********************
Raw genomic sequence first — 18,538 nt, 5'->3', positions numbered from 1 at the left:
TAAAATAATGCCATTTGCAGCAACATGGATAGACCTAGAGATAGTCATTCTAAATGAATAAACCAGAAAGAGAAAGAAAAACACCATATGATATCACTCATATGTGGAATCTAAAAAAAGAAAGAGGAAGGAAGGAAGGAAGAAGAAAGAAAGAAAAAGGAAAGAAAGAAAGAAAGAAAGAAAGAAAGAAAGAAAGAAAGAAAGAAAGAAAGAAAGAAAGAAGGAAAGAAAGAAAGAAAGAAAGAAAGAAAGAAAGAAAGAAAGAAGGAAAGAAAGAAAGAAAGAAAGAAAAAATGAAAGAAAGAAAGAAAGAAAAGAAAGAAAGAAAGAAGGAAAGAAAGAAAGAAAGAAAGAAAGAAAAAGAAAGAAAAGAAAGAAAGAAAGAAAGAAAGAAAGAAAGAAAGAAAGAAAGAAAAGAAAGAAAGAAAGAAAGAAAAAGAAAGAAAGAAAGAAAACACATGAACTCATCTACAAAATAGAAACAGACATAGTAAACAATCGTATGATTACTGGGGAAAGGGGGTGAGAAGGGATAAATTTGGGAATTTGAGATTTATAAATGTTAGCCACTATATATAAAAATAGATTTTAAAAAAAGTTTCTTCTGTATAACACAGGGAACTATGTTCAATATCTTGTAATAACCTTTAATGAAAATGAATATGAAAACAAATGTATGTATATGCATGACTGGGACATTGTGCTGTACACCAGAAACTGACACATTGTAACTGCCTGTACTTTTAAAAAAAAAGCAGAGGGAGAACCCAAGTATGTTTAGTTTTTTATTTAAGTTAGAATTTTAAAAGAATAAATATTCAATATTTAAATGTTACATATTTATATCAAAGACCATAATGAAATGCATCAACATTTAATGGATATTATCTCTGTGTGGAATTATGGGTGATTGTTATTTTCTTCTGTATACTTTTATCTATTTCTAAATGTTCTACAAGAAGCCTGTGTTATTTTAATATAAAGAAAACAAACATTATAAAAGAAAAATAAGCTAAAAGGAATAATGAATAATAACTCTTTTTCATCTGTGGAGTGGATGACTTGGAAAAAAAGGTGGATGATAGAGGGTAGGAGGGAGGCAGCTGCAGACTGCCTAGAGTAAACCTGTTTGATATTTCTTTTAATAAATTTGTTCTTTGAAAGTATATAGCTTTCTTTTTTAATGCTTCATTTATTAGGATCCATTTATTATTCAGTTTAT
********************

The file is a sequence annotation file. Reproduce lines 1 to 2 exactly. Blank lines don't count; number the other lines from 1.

Raw genomic sequence first — 18,538 nt, 5'->3', positions numbered from 1 at the left:
TAAAATAATGCCATTTGCAGCAACATGGATAGACCTAGAGATAGTCATTCTAAATGAATAAACCAGAAAGAGAAAGAAAAACACCATATGATATCACTCATATGTGGAATCTAAAAAAAGAAAGAGGAAGGAAGGAAGGAAGAAGAAAGAAAGAAAAAGGAAAGAAAGAAAGAAAGAAAGAAAGAAAGAAAGAAAGAAAGAAAGAAAGAAAGAAAGAAAGAAGGAAAGAAAGAAAGAAAGAAAGAAAGAAAGAAAGAAAGAAAGAAGGAAAGAAAGAAAGAAAGAAAGAAAAAATGAAAGAAAGAAAGAAAGAAAAGAAAGAAAGAAAGAAGGAAAGAAAGAAAGAAAGAAAGAAAGAAAAAGAAAGAAAAGAAAGAAAGAAAGAAAGAAAGAAAGAAAGAAAGAAAGAAAGAAAAGAAAGAAAGAAAGAAAGAAAAAGAAAGAAAGAAAGAAAACACATGAACTCATCTACAAAATAGAAACAGACATAGTAAACAATCGTATGATTACTGGGGAAAGGGGGTGAGAAGGGATAAATTTGGGAATTTGAGATTTATAAATGTTAGCCACTATATATAAAAATAGATTTTAAAAAAAGTTTCTTCTGTATAACACAGGGAACTATGTTCAATATCTTGTAATAACCTTTAATGAAAATGAATATGAAAACAAATGTATGTATATGCATGACTGGGACATTGTGCTGTACACCAGAAACTGACACATTGTAACTGCCTGTACTTTTAAAAAAAAAGCAGAGGGAGAACCCAAGTATGTTTAGTTTTTTATTTAAGTTAGAATTTTAAAAGAATAAATATTCAATATTTAAATGTTACATATTTATATCAAAGACCATAATGAAATGCATCAACATTTAATGGATATTATCTCTGTGTGGAATTATGGGTGATTGTTATTTTCTTCTGTATACTTTTATCTATTTCTAAATGTTCTACAAGAAGCCTGTGTTATTTTAATATAAAGAAAACAAACATTATAAAAGAAAAATAAGCTAAAAGGAATAATGAATAATAACTCTTTTTCATCTGTGGAGTGGATGACTTGGAAAAAAAGGTGGATGATAGAGGGTAGGAGGGAGGCAGCTGCAGACTGCCTAGAGTAAACCTGTTTGATATTTCTTTTAATAAATTTGTTCTTTGAAAGTATATAGCTTTCTTTTTTAATGCTTCATTTATTAGGATCCATTTATTATTCAGTTTAT